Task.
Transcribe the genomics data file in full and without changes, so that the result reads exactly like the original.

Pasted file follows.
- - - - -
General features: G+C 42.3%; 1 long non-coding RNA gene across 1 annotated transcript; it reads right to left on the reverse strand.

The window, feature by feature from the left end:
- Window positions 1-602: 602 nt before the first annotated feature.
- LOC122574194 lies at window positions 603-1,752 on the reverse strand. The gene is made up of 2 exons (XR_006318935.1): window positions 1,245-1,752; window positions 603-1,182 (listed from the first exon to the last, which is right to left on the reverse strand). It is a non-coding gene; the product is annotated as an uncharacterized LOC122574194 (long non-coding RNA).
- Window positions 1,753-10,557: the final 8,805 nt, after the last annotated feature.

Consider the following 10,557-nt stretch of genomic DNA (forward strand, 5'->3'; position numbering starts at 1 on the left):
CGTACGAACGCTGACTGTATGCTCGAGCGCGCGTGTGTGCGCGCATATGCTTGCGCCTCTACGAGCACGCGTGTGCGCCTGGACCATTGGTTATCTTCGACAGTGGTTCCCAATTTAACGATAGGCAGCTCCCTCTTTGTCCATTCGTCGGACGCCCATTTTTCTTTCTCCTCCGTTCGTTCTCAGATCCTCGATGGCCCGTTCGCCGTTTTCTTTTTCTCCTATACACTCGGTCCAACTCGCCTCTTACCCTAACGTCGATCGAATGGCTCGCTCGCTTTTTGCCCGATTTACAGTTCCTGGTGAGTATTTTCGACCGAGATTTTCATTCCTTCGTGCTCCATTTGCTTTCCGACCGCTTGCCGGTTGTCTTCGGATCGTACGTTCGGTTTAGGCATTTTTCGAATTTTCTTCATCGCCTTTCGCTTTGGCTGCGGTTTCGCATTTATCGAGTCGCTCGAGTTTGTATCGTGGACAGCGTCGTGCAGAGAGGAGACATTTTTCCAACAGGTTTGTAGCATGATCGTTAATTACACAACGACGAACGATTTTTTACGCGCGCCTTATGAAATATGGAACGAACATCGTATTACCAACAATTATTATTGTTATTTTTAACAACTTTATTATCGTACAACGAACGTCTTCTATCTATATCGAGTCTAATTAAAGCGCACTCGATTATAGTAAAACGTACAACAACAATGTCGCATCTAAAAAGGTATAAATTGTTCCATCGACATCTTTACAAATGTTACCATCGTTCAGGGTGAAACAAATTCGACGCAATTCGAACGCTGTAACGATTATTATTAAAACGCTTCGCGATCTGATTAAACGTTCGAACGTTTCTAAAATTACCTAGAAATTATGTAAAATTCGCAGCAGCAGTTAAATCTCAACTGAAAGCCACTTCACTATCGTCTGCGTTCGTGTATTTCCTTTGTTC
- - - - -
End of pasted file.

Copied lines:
General features: G+C 42.3%; 1 long non-coding RNA gene across 1 annotated transcript; it reads right to left on the reverse strand.

The window, feature by feature from the left end:
- Window positions 1-602: 602 nt before the first annotated feature.
- LOC122574194 lies at window positions 603-1,752 on the reverse strand. The gene is made up of 2 exons (XR_006318935.1): window positions 1,245-1,752; window positions 603-1,182 (listed from the first exon to the last, which is right to left on the reverse strand). It is a non-coding gene; the product is annotated as an uncharacterized LOC122574194 (long non-coding RNA).
- Window positions 1,753-10,557: the final 8,805 nt, after the last annotated feature.

Consider the following 10,557-nt stretch of genomic DNA (forward strand, 5'->3'; position numbering starts at 1 on the left):
CGTACGAACGCTGACTGTATGCTCGAGCGCGCGTGTGTGCGCGCATATGCTTGCGCCTCTACGAGCACGCGTGTGCGCCTGGACCATTGGTTATCTTCGACAGTGGTTCCCAATTTAACGATAGGCAGCTCCCTCTTTGTCCATTCGTCGGACGCCCATTTTTCTTTCTCCTCCGTTCGTTCTCAGATCCTCGATGGCCCGTTCGCCGTTTTCTTTTTCTCCTATACACTCGGTCCAACTCGCCTCTTACCCTAACGTCGATCGAATGGCTCGCTCGCTTTTTGCCCGATTTACAGTTCCTGGTGAGTATTTTCGACCGAGATTTTCATTCCTTCGTGCTCCATTTGCTTTCCGACCGCTTGCCGGTTGTCTTCGGATCGTACGTTCGGTTTAGGCATTTTTCGAATTTTCTTCATCGCCTTTCGCTTTGGCTGCGGTTTCGCATTTATCGAGTCGCTCGAGTTTGTATCGTGGACAGCGTCGTGCAGAGAGGAGACATTTTTCCAACAGGTTTGTAGCATGATCGTTAATTACACAACGACGAACGATTTTTTACGCGCGCCTTATGAAATATGGAACGAACATCGTATTACCAACAATTATTATTGTTATTTTTAACAACTTTATTATCGTACAACGAACGTCTTCTATCTATATCGAGTCTAATTAAAGCGCACTCGATTATAGTAAAACGTACAACAACAATGTCGCATCTAAAAAGGTATAAATTGTTCCATCGACATCTTTACAAATGTTACCATCGTTCAGGGTGAAACAAATTCGACGCAATTCGAACGCTGTAACGATTATTATTAAAACGCTTCGCGATCTGATTAAACGTTCGAACGTTTCTAAAATTACCTAGAAATTATGTAAAATTCGCAGCAGCAGTTAAATCTCAACTGAAAGCCACTTCACTATCGTCTGCGTTCGTGTATTTCCTTTGTTC